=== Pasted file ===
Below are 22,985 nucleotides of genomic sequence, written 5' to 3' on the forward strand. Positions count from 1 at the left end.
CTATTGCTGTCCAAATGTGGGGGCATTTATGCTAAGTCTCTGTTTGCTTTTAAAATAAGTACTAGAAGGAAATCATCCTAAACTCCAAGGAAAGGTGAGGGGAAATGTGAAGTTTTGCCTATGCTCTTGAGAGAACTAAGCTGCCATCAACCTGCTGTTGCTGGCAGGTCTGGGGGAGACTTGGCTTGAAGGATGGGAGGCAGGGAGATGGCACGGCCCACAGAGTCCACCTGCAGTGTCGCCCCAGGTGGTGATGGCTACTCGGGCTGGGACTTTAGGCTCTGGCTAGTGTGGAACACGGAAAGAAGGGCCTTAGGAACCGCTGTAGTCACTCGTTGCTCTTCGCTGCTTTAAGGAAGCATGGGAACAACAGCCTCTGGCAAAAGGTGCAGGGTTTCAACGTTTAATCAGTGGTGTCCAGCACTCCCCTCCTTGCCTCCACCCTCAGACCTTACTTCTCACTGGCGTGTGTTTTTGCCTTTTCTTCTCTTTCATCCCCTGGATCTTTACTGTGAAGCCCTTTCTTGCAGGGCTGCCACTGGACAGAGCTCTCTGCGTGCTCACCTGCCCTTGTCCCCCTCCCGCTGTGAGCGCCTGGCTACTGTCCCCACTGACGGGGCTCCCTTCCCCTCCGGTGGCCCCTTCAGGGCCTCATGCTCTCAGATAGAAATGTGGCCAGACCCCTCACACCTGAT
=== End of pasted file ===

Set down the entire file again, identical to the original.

Below are 22,985 nucleotides of genomic sequence, written 5' to 3' on the forward strand. Positions count from 1 at the left end.
CTATTGCTGTCCAAATGTGGGGGCATTTATGCTAAGTCTCTGTTTGCTTTTAAAATAAGTACTAGAAGGAAATCATCCTAAACTCCAAGGAAAGGTGAGGGGAAATGTGAAGTTTTGCCTATGCTCTTGAGAGAACTAAGCTGCCATCAACCTGCTGTTGCTGGCAGGTCTGGGGGAGACTTGGCTTGAAGGATGGGAGGCAGGGAGATGGCACGGCCCACAGAGTCCACCTGCAGTGTCGCCCCAGGTGGTGATGGCTACTCGGGCTGGGACTTTAGGCTCTGGCTAGTGTGGAACACGGAAAGAAGGGCCTTAGGAACCGCTGTAGTCACTCGTTGCTCTTCGCTGCTTTAAGGAAGCATGGGAACAACAGCCTCTGGCAAAAGGTGCAGGGTTTCAACGTTTAATCAGTGGTGTCCAGCACTCCCCTCCTTGCCTCCACCCTCAGACCTTACTTCTCACTGGCGTGTGTTTTTGCCTTTTCTTCTCTTTCATCCCCTGGATCTTTACTGTGAAGCCCTTTCTTGCAGGGCTGCCACTGGACAGAGCTCTCTGCGTGCTCACCTGCCCTTGTCCCCCTCCCGCTGTGAGCGCCTGGCTACTGTCCCCACTGACGGGGCTCCCTTCCCCTCCGGTGGCCCCTTCAGGGCCTCATGCTCTCAGATAGAAATGTGGCCAGACCCCTCACACCTGAT